Midway along the floor is Palavras Cruzadas and História da Língua Portuguesa. Palavras Cruzadas are a set of eight multimedia columns, which are dedicated to the languages that formed Brazilian Portuguese. Two of the columns are dedicated to the African languages, two for the indigenous languages, one for Spanish, one for English and French, one for the languages of the immigrants, and the last to the world of Portuguese. Each column is in the shape of a triangle, and has three interactive screens, one per face. To the side of Palavras Cruzadas it's hard to miss the History of the Portuguese Language, which is a large static display and timeline of the development of the Portuguese language. It starts with the precursor languages to Portuguese, and then explains the developments over the last 6000 years.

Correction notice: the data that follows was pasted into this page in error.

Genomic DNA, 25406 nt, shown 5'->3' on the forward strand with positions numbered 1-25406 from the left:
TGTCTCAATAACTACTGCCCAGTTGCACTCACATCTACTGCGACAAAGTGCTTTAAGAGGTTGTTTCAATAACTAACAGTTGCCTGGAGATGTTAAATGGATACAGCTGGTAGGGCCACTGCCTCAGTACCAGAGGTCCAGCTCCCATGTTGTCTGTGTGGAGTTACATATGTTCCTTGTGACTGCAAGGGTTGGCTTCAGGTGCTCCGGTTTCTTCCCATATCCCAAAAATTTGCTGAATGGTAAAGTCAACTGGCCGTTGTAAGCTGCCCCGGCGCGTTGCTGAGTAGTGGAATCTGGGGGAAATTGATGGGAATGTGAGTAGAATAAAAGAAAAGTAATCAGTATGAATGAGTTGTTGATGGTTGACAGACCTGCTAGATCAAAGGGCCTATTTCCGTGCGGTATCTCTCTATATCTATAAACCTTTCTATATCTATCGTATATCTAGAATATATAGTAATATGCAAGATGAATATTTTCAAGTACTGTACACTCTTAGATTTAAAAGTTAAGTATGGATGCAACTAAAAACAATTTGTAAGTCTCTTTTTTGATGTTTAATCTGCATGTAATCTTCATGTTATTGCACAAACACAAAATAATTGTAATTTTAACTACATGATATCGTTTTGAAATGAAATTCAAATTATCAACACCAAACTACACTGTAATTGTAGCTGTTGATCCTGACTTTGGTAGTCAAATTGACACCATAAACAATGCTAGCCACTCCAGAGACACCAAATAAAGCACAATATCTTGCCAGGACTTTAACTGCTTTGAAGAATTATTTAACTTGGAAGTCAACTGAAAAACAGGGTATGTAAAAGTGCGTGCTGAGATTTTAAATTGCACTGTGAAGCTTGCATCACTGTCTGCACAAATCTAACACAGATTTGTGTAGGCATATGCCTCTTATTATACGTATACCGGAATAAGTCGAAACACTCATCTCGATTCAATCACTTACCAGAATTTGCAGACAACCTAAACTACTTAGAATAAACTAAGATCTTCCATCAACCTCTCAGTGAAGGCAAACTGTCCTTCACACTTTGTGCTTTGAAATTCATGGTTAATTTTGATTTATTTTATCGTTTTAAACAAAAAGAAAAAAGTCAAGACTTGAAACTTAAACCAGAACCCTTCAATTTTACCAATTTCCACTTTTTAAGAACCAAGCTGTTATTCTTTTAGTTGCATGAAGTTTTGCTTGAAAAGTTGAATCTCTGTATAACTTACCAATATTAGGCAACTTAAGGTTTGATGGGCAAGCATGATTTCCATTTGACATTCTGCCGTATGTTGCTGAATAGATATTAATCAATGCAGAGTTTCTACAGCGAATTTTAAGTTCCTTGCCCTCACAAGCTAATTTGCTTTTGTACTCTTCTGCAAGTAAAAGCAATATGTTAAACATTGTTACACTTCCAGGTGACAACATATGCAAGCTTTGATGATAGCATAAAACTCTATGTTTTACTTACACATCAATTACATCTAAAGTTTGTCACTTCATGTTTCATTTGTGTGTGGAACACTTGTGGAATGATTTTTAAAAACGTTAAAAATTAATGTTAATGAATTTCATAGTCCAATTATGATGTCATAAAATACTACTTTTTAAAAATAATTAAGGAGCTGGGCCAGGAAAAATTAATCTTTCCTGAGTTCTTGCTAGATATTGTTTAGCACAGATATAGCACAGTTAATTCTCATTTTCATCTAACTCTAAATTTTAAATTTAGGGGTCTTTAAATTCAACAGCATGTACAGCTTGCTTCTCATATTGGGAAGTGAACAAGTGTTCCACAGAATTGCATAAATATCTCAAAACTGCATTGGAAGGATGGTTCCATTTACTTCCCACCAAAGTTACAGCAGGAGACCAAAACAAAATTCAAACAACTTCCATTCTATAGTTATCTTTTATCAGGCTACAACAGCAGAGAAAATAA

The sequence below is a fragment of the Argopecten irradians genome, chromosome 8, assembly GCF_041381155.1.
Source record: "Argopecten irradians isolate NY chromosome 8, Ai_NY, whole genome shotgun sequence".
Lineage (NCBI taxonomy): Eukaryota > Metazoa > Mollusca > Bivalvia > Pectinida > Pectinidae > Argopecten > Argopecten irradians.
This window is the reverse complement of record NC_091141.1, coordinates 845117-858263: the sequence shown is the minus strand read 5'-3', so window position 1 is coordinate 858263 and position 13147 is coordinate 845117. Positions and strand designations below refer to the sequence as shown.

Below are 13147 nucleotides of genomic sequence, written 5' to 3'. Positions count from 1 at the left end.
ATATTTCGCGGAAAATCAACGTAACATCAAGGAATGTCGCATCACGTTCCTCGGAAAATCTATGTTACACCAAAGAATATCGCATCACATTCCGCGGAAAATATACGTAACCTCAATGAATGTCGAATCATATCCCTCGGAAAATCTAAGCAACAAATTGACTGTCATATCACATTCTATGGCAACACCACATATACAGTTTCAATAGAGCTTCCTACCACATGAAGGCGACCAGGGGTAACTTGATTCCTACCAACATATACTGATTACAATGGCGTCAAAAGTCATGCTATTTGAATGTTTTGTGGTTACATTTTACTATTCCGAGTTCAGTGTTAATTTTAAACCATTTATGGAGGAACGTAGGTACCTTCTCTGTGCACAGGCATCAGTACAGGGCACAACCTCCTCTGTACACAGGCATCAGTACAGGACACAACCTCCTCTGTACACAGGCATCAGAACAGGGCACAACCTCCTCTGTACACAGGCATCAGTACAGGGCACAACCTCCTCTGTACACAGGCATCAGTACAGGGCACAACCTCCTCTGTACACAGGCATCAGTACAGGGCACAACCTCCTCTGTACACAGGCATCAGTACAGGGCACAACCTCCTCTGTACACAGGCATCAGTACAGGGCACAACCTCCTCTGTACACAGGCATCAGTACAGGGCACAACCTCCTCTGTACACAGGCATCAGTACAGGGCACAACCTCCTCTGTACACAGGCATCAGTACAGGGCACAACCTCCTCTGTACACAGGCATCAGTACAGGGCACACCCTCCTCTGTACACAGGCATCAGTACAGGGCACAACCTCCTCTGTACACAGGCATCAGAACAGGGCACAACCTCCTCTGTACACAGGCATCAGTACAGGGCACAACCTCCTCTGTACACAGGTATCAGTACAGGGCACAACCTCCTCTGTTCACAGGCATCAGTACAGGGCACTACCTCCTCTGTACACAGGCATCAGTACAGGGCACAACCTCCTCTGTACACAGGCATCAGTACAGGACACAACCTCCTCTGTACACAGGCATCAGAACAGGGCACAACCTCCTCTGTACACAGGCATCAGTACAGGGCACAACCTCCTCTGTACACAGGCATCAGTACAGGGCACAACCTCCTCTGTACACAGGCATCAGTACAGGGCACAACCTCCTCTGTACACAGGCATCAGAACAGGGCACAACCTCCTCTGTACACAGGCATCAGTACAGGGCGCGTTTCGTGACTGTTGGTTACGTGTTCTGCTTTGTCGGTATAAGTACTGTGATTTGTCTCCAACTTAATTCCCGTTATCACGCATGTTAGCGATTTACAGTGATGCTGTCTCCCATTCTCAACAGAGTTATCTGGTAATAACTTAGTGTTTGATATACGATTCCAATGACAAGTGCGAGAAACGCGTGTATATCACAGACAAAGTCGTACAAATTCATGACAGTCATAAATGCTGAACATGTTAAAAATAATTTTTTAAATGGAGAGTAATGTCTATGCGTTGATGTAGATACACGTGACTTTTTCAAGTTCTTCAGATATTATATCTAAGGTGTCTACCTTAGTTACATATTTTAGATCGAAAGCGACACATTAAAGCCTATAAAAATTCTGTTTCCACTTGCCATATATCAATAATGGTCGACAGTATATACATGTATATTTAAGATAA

Behind these two in a separate darkened room is Becos das Palavras (Word Corner), which consists of a set of three table-like screens, set at three different levels. Each screen starts with various parts of Portuguese words floating across it, which you can grab through the motions of your arms and hands. Scanners in the ceiling above the table register the movements of the arms and show them on the screen as well. Once a word has been grabbed and assembled for a sufficiently long time it is selected, and then the history of the word will play. This proved to be very popular with plenty of screaming children and adults trying to "grab" a word.